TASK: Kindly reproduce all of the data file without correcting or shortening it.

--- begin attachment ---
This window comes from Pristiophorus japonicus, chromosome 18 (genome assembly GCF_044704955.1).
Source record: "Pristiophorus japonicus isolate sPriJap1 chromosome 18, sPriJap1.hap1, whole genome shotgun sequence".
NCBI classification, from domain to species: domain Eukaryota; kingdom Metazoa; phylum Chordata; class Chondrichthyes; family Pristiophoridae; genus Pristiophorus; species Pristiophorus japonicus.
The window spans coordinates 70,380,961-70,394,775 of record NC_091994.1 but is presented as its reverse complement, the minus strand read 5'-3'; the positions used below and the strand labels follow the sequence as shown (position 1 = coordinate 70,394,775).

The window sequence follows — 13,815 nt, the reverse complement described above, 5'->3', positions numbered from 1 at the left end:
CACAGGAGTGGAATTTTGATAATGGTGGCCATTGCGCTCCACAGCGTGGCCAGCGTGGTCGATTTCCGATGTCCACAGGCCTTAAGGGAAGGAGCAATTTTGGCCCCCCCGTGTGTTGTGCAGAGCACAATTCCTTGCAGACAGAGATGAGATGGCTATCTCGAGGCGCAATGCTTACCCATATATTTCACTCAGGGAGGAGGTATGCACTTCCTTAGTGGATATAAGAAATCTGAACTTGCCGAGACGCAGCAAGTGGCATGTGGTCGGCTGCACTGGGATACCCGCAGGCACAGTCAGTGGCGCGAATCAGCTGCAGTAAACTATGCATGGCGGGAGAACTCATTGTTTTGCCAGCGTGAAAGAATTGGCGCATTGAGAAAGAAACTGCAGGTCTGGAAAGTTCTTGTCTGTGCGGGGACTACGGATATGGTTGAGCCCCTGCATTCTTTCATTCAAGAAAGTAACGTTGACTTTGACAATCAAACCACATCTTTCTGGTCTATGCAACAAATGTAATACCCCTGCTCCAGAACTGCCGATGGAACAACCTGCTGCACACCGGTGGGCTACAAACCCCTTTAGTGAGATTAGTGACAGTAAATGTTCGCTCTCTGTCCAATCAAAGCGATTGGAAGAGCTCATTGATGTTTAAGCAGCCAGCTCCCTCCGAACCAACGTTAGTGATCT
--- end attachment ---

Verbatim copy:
This window comes from Pristiophorus japonicus, chromosome 18 (genome assembly GCF_044704955.1).
Source record: "Pristiophorus japonicus isolate sPriJap1 chromosome 18, sPriJap1.hap1, whole genome shotgun sequence".
NCBI classification, from domain to species: domain Eukaryota; kingdom Metazoa; phylum Chordata; class Chondrichthyes; family Pristiophoridae; genus Pristiophorus; species Pristiophorus japonicus.
The window spans coordinates 70,380,961-70,394,775 of record NC_091994.1 but is presented as its reverse complement, the minus strand read 5'-3'; the positions used below and the strand labels follow the sequence as shown (position 1 = coordinate 70,394,775).

The window sequence follows — 13,815 nt, the reverse complement described above, 5'->3', positions numbered from 1 at the left end:
CACAGGAGTGGAATTTTGATAATGGTGGCCATTGCGCTCCACAGCGTGGCCAGCGTGGTCGATTTCCGATGTCCACAGGCCTTAAGGGAAGGAGCAATTTTGGCCCCCCCGTGTGTTGTGCAGAGCACAATTCCTTGCAGACAGAGATGAGATGGCTATCTCGAGGCGCAATGCTTACCCATATATTTCACTCAGGGAGGAGGTATGCACTTCCTTAGTGGATATAAGAAATCTGAACTTGCCGAGACGCAGCAAGTGGCATGTGGTCGGCTGCACTGGGATACCCGCAGGCACAGTCAGTGGCGCGAATCAGCTGCAGTAAACTATGCATGGCGGGAGAACTCATTGTTTTGCCAGCGTGAAAGAATTGGCGCATTGAGAAAGAAACTGCAGGTCTGGAAAGTTCTTGTCTGTGCGGGGACTACGGATATGGTTGAGCCCCTGCATTCTTTCATTCAAGAAAGTAACGTTGACTTTGACAATCAAACCACATCTTTCTGGTCTATGCAACAAATGTAATACCCCTGCTCCAGAACTGCCGATGGAACAACCTGCTGCACACCGGTGGGCTACAAACCCCTTTAGTGAGATTAGTGACAGTAAATGTTCGCTCTCTGTCCAATCAAAGCGATTGGAAGAGCTCATTGATGTTTAAGCAGCCAGCTCCCTCCGAACCAACGTTAGTGATCT